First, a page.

Peter Reese Doyle was born in Pensacola, FL in 1930. His father was a naval aviator and, in Peter's younger years, the family moved often as a result.
After graduating from Washington and Lee University, he married Sally Ann Jackson of Roanoke, VA. He studied at Virginia (Episcopal) Theological Seminary in Virginia and at Seabury-Western Seminary in Illinois, receiving the B.D. degree in 1957. He and his wife served as Episcopal missionaries at Cuttington College and Divinity School in Liberia, West Africa, where he taught theology and Sally Ann taught French.
In 1961 Peter began two years of graduate studies at the University of Basel. At the suggestion of Professor Karl Barth, he chose to study Jonathan Edwards' extensive writings on the work of God's Spirit in human lives. Peter later served as a pastor in Virginia, South Carolina, Tennessee, and Alabama and taught theology at several seminaries.
Since retiring from the pastorate in 2006, he has focused his energies on ministering to college students in Auburn, Alabama. He also continues his ministry of writing inspirational adventure stories for young readers (The Daring Family Adventures series and The Drums of War series). Peter and Sally Ann have two children and five grandchildren.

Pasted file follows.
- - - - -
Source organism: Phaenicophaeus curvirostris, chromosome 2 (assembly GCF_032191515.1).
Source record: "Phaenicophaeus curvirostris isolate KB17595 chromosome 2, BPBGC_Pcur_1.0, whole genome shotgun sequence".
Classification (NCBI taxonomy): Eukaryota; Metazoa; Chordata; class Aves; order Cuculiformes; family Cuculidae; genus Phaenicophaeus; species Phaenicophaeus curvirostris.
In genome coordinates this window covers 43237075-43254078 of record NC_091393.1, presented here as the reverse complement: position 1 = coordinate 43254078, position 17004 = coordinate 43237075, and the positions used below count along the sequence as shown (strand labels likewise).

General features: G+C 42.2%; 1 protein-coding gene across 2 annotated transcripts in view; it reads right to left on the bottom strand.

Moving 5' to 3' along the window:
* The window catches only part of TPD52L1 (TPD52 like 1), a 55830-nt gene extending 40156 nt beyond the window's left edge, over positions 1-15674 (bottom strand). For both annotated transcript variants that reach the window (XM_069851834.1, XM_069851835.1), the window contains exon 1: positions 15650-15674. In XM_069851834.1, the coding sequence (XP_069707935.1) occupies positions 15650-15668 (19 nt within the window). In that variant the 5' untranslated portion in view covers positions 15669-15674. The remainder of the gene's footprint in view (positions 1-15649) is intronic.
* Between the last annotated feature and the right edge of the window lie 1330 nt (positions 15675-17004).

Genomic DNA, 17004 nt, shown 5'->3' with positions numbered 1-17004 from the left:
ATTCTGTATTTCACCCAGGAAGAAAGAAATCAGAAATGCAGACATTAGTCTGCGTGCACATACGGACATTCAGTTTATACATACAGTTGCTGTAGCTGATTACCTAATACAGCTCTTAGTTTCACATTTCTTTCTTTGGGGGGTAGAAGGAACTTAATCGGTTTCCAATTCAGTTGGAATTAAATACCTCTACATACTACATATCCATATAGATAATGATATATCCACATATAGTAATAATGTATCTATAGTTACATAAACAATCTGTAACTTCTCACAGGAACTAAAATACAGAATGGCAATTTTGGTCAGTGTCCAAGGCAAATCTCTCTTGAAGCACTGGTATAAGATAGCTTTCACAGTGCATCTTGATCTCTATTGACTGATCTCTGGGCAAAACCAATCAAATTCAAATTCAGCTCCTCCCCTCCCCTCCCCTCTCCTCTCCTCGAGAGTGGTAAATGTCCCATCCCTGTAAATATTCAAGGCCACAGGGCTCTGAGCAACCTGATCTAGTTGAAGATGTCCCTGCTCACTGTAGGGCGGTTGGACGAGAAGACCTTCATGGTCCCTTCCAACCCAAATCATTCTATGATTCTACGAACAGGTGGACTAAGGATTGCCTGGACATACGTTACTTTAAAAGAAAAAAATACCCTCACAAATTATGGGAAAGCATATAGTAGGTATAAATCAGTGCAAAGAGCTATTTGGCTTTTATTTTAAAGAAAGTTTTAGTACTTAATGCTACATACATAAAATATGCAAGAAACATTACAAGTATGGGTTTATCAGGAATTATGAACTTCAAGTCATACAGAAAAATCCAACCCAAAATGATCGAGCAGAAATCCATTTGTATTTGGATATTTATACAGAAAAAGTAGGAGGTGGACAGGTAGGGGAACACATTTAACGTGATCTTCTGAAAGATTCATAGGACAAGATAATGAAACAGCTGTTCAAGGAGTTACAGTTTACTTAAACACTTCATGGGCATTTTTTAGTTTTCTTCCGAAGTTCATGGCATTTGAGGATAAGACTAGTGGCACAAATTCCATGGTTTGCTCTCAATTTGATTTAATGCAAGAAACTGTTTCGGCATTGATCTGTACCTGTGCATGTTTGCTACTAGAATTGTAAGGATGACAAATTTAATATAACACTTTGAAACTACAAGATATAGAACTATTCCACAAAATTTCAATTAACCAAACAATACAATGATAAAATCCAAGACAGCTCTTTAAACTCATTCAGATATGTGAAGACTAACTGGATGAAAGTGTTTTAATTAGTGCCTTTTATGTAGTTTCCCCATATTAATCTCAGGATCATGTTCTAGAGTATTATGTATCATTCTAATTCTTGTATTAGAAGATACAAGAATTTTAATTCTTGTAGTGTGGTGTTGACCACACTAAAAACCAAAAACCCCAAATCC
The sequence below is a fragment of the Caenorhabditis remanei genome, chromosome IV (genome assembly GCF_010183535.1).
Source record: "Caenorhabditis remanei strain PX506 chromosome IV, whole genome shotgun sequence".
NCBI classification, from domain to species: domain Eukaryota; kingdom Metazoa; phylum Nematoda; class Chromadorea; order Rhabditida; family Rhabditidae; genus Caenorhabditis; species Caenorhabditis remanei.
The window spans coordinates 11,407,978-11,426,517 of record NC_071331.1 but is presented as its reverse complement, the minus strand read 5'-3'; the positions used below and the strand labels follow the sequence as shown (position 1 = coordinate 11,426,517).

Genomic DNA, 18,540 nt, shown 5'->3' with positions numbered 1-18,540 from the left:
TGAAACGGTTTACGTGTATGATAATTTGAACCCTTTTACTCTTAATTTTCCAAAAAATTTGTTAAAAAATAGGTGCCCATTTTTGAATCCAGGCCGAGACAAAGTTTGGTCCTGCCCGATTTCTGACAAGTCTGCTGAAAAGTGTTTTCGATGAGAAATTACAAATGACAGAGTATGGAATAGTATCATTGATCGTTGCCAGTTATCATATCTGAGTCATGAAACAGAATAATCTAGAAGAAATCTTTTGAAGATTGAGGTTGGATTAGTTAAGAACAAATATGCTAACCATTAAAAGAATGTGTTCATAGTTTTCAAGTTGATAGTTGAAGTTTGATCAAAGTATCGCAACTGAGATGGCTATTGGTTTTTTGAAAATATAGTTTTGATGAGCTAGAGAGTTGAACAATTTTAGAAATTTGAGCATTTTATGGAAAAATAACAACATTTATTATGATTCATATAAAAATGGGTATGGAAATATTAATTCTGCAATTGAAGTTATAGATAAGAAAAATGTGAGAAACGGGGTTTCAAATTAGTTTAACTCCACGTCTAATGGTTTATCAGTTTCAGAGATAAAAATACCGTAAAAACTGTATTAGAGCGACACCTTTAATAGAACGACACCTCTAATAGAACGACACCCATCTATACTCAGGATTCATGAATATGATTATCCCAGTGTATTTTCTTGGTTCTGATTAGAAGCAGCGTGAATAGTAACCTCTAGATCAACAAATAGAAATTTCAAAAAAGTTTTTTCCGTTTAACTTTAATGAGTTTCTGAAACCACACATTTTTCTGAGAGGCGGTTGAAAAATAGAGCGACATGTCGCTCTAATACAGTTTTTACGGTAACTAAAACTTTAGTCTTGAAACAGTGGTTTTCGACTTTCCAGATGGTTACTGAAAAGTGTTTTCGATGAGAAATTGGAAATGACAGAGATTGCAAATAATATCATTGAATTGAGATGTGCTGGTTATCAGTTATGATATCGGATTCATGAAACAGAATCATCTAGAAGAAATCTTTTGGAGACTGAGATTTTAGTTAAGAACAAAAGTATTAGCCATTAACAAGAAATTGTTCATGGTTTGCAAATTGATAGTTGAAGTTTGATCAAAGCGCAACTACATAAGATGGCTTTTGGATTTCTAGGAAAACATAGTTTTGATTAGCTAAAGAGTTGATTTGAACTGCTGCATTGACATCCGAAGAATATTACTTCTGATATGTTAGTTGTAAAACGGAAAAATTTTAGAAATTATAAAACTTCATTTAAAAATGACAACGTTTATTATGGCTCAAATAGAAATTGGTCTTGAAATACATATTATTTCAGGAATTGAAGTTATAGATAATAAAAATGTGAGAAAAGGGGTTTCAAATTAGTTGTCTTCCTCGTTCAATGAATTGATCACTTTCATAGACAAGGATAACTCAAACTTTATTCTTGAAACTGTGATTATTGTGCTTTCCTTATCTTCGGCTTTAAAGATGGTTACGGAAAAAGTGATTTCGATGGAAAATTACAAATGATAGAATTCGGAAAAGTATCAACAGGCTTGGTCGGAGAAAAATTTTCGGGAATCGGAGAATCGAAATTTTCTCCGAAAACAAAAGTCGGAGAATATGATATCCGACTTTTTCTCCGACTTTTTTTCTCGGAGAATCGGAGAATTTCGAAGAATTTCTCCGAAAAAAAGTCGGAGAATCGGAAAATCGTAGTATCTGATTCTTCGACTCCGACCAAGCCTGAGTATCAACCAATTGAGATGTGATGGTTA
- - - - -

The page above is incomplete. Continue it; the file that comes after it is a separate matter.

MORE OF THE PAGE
As we see an anemic Christendom today in its witness, ethics, and influence, we find the correctives and the guidance we need in the works of Jonathan Edwards––revivalist preacher, philosopher, and theologian. In this insightful book, former pastor and missionary Peter Doyle presents Edwards’ theology in a comprehensive scope: in its cultural context, against its adversaries, and with all its practical and pastoral implications.
Doyle paints for readers a clear picture of how Edwards understands the ‘new birth’. A cursory treatment of being born again this is not. The great revivals under Edwards’ preaching gave to the converts a sense of the glory of God, their own sinfulness, and a humility before the sacrifice of Christ for their sin.
For a day when scientific knowledge, sexual interpretation, and moral laws are divorced from God, Edwards speaks. Doyle himself has drawn on these teachings in his own ministry, and he ably shows their importance and relevance today. Biblical truth in the hands of Edwards lives mightily. Edwards in the hand of Peter Doyle comes alive with his elegant writing, clarity of ideas, and love for the subject.